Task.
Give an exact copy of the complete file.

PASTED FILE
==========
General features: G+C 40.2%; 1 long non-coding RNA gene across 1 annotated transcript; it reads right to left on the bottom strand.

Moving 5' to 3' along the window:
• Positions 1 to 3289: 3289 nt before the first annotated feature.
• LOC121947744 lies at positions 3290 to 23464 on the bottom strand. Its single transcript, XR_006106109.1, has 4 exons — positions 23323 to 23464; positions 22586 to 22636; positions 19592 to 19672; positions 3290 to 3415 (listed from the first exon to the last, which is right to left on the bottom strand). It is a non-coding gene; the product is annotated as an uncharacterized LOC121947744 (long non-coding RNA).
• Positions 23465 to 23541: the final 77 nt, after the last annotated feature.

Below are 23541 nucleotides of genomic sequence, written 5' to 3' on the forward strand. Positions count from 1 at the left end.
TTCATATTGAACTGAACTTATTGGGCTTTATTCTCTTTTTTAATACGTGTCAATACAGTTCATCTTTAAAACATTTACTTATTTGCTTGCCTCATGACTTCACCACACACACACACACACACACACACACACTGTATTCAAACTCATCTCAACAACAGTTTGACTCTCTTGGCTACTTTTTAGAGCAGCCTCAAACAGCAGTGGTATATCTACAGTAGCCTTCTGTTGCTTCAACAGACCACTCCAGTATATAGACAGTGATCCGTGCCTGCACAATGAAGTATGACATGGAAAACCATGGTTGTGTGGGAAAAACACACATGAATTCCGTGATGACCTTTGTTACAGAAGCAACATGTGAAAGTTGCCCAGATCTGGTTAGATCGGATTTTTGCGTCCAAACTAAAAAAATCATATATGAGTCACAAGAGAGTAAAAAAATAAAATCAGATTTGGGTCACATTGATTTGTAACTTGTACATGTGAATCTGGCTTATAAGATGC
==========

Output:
General features: G+C 40.2%; 1 long non-coding RNA gene across 1 annotated transcript; it reads right to left on the bottom strand.

Moving 5' to 3' along the window:
• Positions 1 to 3289: 3289 nt before the first annotated feature.
• LOC121947744 lies at positions 3290 to 23464 on the bottom strand. Its single transcript, XR_006106109.1, has 4 exons — positions 23323 to 23464; positions 22586 to 22636; positions 19592 to 19672; positions 3290 to 3415 (listed from the first exon to the last, which is right to left on the bottom strand). It is a non-coding gene; the product is annotated as an uncharacterized LOC121947744 (long non-coding RNA).
• Positions 23465 to 23541: the final 77 nt, after the last annotated feature.

Below are 23541 nucleotides of genomic sequence, written 5' to 3' on the forward strand. Positions count from 1 at the left end.
TTCATATTGAACTGAACTTATTGGGCTTTATTCTCTTTTTTAATACGTGTCAATACAGTTCATCTTTAAAACATTTACTTATTTGCTTGCCTCATGACTTCACCACACACACACACACACACACACACACACTGTATTCAAACTCATCTCAACAACAGTTTGACTCTCTTGGCTACTTTTTAGAGCAGCCTCAAACAGCAGTGGTATATCTACAGTAGCCTTCTGTTGCTTCAACAGACCACTCCAGTATATAGACAGTGATCCGTGCCTGCACAATGAAGTATGACATGGAAAACCATGGTTGTGTGGGAAAAACACACATGAATTCCGTGATGACCTTTGTTACAGAAGCAACATGTGAAAGTTGCCCAGATCTGGTTAGATCGGATTTTTGCGTCCAAACTAAAAAAATCATATATGAGTCACAAGAGAGTAAAAAAATAAAATCAGATTTGGGTCACATTGATTTGTAACTTGTACATGTGAATCTGGCTTATAAGATGC